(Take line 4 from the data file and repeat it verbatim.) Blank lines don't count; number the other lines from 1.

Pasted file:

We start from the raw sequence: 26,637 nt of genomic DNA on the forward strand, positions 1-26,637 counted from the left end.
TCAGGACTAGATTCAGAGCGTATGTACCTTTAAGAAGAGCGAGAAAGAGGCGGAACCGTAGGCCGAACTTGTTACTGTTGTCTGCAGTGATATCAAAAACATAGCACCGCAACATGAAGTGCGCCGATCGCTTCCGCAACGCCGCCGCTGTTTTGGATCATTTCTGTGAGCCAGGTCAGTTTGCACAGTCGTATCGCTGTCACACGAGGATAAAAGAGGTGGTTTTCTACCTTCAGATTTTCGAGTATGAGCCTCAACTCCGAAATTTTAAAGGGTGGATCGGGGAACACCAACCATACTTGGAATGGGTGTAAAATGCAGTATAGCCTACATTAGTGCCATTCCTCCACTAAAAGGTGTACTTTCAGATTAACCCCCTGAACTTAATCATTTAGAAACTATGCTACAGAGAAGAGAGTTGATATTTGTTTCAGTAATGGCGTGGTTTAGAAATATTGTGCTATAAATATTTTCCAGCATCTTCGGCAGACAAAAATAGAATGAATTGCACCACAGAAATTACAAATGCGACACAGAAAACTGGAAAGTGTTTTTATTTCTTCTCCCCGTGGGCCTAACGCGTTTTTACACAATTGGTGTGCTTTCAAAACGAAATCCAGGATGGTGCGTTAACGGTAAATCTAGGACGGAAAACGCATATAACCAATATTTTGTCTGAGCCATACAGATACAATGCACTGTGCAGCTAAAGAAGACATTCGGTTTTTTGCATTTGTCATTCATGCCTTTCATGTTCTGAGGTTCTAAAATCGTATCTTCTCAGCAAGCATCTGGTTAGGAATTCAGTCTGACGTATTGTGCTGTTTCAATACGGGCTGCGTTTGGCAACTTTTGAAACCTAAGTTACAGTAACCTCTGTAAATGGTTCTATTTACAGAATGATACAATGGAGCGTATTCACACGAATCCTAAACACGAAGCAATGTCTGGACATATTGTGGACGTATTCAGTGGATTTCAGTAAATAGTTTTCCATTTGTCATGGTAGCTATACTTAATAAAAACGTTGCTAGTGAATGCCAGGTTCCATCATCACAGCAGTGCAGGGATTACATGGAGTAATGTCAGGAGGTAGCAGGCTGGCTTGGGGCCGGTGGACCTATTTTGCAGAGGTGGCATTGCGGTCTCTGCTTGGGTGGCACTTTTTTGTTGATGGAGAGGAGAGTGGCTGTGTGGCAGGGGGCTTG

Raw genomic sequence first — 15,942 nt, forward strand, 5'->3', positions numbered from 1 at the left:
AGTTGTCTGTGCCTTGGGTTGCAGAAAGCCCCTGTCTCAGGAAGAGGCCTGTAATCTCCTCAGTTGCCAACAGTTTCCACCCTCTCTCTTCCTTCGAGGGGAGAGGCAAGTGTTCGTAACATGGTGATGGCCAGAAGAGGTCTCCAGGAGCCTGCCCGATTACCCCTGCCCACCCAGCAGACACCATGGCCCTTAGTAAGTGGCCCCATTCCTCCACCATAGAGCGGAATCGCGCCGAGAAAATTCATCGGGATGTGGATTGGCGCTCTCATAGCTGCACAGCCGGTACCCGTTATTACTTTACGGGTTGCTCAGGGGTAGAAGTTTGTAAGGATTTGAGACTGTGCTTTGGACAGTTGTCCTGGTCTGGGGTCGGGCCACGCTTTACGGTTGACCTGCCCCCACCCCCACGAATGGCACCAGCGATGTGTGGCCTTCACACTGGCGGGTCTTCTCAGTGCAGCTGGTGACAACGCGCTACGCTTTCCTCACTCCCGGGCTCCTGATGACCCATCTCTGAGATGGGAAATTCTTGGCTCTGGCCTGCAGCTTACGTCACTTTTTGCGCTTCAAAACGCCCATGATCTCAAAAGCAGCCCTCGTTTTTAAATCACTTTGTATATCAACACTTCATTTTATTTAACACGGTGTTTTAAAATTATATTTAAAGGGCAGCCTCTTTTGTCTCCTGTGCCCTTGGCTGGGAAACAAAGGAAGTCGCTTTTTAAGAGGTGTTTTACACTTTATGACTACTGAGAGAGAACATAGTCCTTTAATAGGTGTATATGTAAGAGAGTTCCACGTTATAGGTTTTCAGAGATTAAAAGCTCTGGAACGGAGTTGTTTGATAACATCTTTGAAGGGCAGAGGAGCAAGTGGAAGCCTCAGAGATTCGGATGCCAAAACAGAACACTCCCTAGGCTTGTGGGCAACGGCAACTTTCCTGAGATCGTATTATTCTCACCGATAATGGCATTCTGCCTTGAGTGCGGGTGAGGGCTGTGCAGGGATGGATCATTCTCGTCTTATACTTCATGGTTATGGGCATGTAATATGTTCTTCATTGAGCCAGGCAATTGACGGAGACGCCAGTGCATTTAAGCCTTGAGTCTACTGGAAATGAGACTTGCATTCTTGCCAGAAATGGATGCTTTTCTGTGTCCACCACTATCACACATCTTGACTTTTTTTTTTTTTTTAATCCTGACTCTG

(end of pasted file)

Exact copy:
AGTTGTCTGTGCCTTGGGTTGCAGAAAGCCCCTGTCTCAGGAAGAGGCCTGTAATCTCCTCAGTTGCCAACAGTTTCCACCCTCTCTCTTCCTTCGAGGGGAGAGGCAAGTGTTCGTAACATGGTGATGGCCAGAAGAGGTCTCCAGGAGCCTGCCCGATTACCCCTGCCCACCCAGCAGACACCATGGCCCTTAGTAAGTGGCCCCATTCCTCCACCATAGAGCGGAATCGCGCCGAGAAAATTCATCGGGATGTGGATTGGCGCTCTCATAGCTGCACAGCCGGTACCCGTTATTACTTTACGGGTTGCTCAGGGGTAGAAGTTTGTAAGGATTTGAGACTGTGCTTTGGACAGTTGTCCTGGTCTGGGGTCGGGCCACGCTTTACGGTTGACCTGCCCCCACCCCCACGAATGGCACCAGCGATGTGTGGCCTTCACACTGGCGGGTCTTCTCAGTGCAGCTGGTGACAACGCGCTACGCTTTCCTCACTCCCGGGCTCCTGATGACCCATCTCTGAGATGGGAAATTCTTGGCTCTGGCCTGCAGCTTACGTCACTTTTTGCGCTTCAAAACGCCCATGATCTCAAAAGCAGCCCTCGTTTTTAAATCACTTTGTATATCAACACTTCATTTTATTTAACACGGTGTTTTAAAATTATATTTAAAGGGCAGCCTCTTTTGTCTCCTGTGCCCTTGGCTGGGAAACAAAGGAAGTCGCTTTTTAAGAGGTGTTTTACACTTTATGACTACTGAGAGAGAACATAGTCCTTTAATAGGTGTATATGTAAGAGAGTTCCACGTTATAGGTTTTCAGAGATTAAAAGCTCTGGAACGGAGTTGTTTGATAACATCTTTGAAGGGCAGAGGAGCAAGTGGAAGCCTCAGAGATTCGGATGCCAAAACAGAACACTCCCTAGGCTTGTGGGCAACGGCAACTTTCCTGAGATCGTATTATTCTCACCGATAATGGCATTCTGCCTTGAGTGCGGGTGAGGGCTGTGCAGGGATGGATCATTCTCGTCTTATACTTCATGGTTATGGGCATGTAATATGTTCTTCATTGAGCCAGGCAATTGACGGAGACGCCAGTGCATTTAAGCCTTGAGTCTACTGGAAATGAGACTTGCATTCTTGCCAGAAATGGATGCTTTTCTGTGTCCACCACTATCACACATCTTGACTTTTTTTTTTTTTTTAATCCTGACTCTG